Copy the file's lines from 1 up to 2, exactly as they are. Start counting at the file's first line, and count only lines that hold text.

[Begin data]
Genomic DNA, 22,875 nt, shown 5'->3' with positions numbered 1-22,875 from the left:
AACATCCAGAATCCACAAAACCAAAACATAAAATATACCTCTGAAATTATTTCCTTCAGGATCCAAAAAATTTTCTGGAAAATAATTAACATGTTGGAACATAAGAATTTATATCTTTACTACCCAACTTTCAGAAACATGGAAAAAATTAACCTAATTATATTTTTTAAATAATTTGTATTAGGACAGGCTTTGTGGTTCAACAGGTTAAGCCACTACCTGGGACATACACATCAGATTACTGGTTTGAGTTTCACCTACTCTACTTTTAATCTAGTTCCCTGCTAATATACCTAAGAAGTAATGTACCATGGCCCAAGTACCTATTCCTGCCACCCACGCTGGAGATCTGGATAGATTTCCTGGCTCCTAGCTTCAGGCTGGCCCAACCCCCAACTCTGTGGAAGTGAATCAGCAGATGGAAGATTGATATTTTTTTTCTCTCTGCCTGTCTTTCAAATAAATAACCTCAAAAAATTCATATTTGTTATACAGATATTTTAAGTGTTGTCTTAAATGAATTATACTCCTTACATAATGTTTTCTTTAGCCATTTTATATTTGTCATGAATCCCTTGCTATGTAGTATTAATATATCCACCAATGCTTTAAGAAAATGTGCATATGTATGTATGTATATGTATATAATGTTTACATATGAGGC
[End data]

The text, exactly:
Genomic DNA, 22,875 nt, shown 5'->3' with positions numbered 1-22,875 from the left:
AACATCCAGAATCCACAAAACCAAAACATAAAATATACCTCTGAAATTATTTCCTTCAGGATCCAAAAAATTTTCTGGAAAATAATTAACATGTTGGAACATAAGAATTTATATCTTTACTACCCAACTTTCAGAAACATGGAAAAAATTAACCTAATTATATTTTTTAAATAATTTGTATTAGGACAGGCTTTGTGGTTCAACAGGTTAAGCCACTACCTGGGACATACACATCAGATTACTGGTTTGAGTTTCACCTACTCTACTTTTAATCTAGTTCCCTGCTAATATACCTAAGAAGTAATGTACCATGGCCCAAGTACCTATTCCTGCCACCCACGCTGGAGATCTGGATAGATTTCCTGGCTCCTAGCTTCAGGCTGGCCCAACCCCCAACTCTGTGGAAGTGAATCAGCAGATGGAAGATTGATATTTTTTTTCTCTCTGCCTGTCTTTCAAATAAATAACCTCAAAAAATTCATATTTGTTATACAGATATTTTAAGTGTTGTCTTAAATGAATTATACTCCTTACATAATGTTTTCTTTAGCCATTTTATATTTGTCATGAATCCCTTGCTATGTAGTATTAATATATCCACCAATGCTTTAAGAAAATGTGCATATGTATGTATGTATATGTATATAATGTTTACATATGAGGC